Yikes. Just typing those words stresses me out! So, I asked some of my teacher friends in the Teacher Learning Community what stresses them out most in the classroom and school. Then, I went on to ask them how they combat that stress.
Teacher Stress. Lots of causes, any real solutions?
The teacher stress inducer most commented on includes all of the activities not associated with actual teaching — testing, data collection, reporting, administrative reports and duties, and the other non-teaching communication that goes on with school administration or parents. If you’re a teacher, likely no surprise there.
So, let’s get to it: Teacher Stress… We’re coming after you!
Data Collection. Kathleen B said she wants time to teach, not to administer assessments or collect and interpret data. She says: “I hate that I have to have data to “prove” a student has a need for help or accommodations. Teaching my 40th year in elementary, I know who needs help, (remedial or enrichment), and what to do to provide it. The time I’m wasting on testing and working with data stresses me out because it takes away from my time to plan and the students’ time to learn.”
Julie S goes on to say: “Being asked to test and collect data far more often than is necessary for effective teaching. Also spending so much time testing that we don’t have time to instruct, yet we are being evaluated on the test performance.”
Barbara Y adds: “What causes me stress is the fact that people keep giving us more paperwork to do because they think we don’t do much. They think our job is from 9am-3pm. They think we get the summer off. The truth is I go in at 7:40 and get out at 3:07. I spend most of my nights grading and getting ready for tomorrow’s class. I also make it a point to take part in my community and watch all my students in sports. I am more than just a “teacher.” I am a guidance counselor, mom (to some of my students), mediator, a shoulder to cry on when they’re stressed out, and so much more. I may get the summers off, but I don’t get paid for it. I have a summer job just to make ends meet. In the end, teachers are more than what people think we are.”
Other Teachers. Sheila H feels that “there are many “aspiring admins” walking among us that are either trying to impress real admin or trying to exert power over others for some reason. These “teacher leaders” waste way more of my time than any other group.”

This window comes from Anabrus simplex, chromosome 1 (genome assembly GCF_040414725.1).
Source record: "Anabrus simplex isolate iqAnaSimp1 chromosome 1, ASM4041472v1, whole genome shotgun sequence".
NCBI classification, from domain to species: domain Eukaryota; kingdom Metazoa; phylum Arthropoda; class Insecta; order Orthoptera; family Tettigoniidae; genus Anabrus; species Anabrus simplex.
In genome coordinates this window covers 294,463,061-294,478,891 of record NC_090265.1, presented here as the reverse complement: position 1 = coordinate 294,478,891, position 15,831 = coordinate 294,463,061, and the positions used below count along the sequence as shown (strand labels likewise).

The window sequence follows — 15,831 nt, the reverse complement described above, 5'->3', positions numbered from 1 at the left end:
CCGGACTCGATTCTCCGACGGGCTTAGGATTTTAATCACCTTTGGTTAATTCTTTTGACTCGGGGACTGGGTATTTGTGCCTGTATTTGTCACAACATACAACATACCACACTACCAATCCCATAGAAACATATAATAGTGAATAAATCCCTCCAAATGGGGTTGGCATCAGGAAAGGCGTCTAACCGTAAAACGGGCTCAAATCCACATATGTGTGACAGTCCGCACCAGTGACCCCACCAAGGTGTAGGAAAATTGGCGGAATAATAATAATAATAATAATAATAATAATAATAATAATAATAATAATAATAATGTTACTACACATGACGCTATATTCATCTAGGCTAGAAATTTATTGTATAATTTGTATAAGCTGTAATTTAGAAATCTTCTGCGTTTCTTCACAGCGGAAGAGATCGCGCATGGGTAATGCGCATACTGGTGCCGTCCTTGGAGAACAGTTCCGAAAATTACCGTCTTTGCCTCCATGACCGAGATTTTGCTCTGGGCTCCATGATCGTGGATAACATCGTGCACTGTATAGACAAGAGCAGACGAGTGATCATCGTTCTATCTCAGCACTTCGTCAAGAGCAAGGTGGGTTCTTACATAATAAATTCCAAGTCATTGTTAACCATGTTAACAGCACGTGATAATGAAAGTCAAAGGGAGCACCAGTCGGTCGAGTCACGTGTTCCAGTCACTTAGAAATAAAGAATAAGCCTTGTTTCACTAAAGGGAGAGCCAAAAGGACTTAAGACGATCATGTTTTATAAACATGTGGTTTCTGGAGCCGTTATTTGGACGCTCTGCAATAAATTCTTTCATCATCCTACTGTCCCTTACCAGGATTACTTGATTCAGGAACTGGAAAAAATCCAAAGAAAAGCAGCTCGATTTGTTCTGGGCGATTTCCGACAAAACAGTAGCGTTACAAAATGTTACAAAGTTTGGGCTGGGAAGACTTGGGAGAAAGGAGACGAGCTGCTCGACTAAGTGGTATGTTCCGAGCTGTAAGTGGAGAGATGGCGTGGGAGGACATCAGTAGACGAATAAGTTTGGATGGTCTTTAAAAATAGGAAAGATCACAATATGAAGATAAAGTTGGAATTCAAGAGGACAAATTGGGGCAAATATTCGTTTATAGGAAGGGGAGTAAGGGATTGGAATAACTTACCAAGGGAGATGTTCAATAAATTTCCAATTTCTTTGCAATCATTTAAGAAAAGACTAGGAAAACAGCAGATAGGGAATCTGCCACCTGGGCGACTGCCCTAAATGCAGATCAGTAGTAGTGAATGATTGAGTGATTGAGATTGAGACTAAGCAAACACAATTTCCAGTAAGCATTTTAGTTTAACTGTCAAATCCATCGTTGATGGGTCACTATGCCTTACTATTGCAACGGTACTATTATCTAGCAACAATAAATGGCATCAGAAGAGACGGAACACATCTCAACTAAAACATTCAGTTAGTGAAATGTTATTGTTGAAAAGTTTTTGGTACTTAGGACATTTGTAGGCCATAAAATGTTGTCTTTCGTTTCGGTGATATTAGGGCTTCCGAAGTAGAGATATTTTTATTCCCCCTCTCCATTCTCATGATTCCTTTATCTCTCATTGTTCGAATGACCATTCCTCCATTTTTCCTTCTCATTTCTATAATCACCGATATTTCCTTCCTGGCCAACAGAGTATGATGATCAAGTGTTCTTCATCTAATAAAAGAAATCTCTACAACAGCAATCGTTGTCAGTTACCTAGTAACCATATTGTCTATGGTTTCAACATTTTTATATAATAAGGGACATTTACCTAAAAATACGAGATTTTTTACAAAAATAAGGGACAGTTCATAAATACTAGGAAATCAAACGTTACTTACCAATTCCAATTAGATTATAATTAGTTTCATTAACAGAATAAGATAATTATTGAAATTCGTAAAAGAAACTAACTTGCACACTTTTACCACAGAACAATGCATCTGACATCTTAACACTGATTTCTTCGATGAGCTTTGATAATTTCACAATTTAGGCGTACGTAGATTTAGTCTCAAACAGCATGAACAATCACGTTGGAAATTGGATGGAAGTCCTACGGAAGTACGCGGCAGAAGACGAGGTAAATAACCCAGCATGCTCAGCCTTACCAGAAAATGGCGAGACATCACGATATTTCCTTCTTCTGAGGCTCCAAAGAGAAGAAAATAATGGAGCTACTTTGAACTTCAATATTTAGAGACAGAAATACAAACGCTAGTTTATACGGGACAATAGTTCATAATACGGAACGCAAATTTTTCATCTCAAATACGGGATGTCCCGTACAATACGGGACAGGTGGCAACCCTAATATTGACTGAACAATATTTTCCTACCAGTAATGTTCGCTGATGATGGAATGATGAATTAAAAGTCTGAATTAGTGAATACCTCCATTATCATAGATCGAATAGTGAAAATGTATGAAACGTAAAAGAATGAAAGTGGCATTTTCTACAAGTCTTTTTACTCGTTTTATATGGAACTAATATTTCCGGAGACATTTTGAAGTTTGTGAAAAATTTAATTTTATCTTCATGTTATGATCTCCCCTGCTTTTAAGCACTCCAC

Parents. Meddling or uncaring parents was a common topic theme that came up as I was talking
with others about teacher stress. Ann H said her teacher stress comes when parents tell her how to teach or what to teach.
Julie W said: “Parents want everything to go smoothly with no stress always. Their babies must be happy and never need consequences (said sarcastically). I have had students roll eyes, tell me their parents will talk to me, show passive aggressiveness, and parents want me to fix it all. Parents please “parent,” meaning you need to make tough decisions.”
Sheila H adds: “Parents are a whole other issue. They want teachers to “fix” everything about their child. I have been told by parents that if the kid is at school, they are my problem and to stop calling them. I have also had crying parents that actually want me to help them get their kid to behave at home because they behave for me at school. The lack of accountability is out of control. At some point, students and parents have to take responsibility for the problems rather than always blaming teachers.”
All the Other Stuff. Barb B pretty much sums up teacher stress with this comment: “ I’ve taught special ed for 30 years and 28 summers. It’s not the students that cause me stress, it’s all the other stuff. Excessive paperwork, meetings, and demands that cause the stress. Time with my kids, that’s golden!!”
Cathy G echoes Barb’s comments: “What is causing me stress is the massive volume of things we are expected to stay on top of in addition to the actual act of teaching. In addition, I am completing my certification, and that adds another layer of stress. I don’t think the non-education sector realizes the stress we are under. I find that all many people see is that we are off a lot. They don’t realize that the work never stops. I find that teachers that truly care bring their work home with them. Even if you don’t bring the actual paperwork home, it’s in your head.”
Of course, there are no easy teacher stress fixes, nor any one-size-fits-all solution. However, some of our fellow teachers came up with effective ways to deal with all this teacher stress.
Sheila H offered this solution: “Pray. I can’t change others, I can only change myself. I work on changing myself so that I can have empathy towards the people rather than resentment and anger over the issues.”
For dealing with students who aren’t performing up to their abilities, Meaza S says that she creates a plan together with the student and puts the ownership for success back onto the learner.
Natalie A says that the best way to deal with stress is to talk about it with her friends and colleagues. She also likes to take time to reflect and to focus on how many of her students have progressed. And, she says praying is a big one for her as well.
Colette D believes that quiet time and self-connection are key ingredients to use at the start of and throughout each day.
Perhaps teacher stress is no wider a problem than stress in any other profession? What do you think? What causes you stress in the classroom or school and how do you deal with it?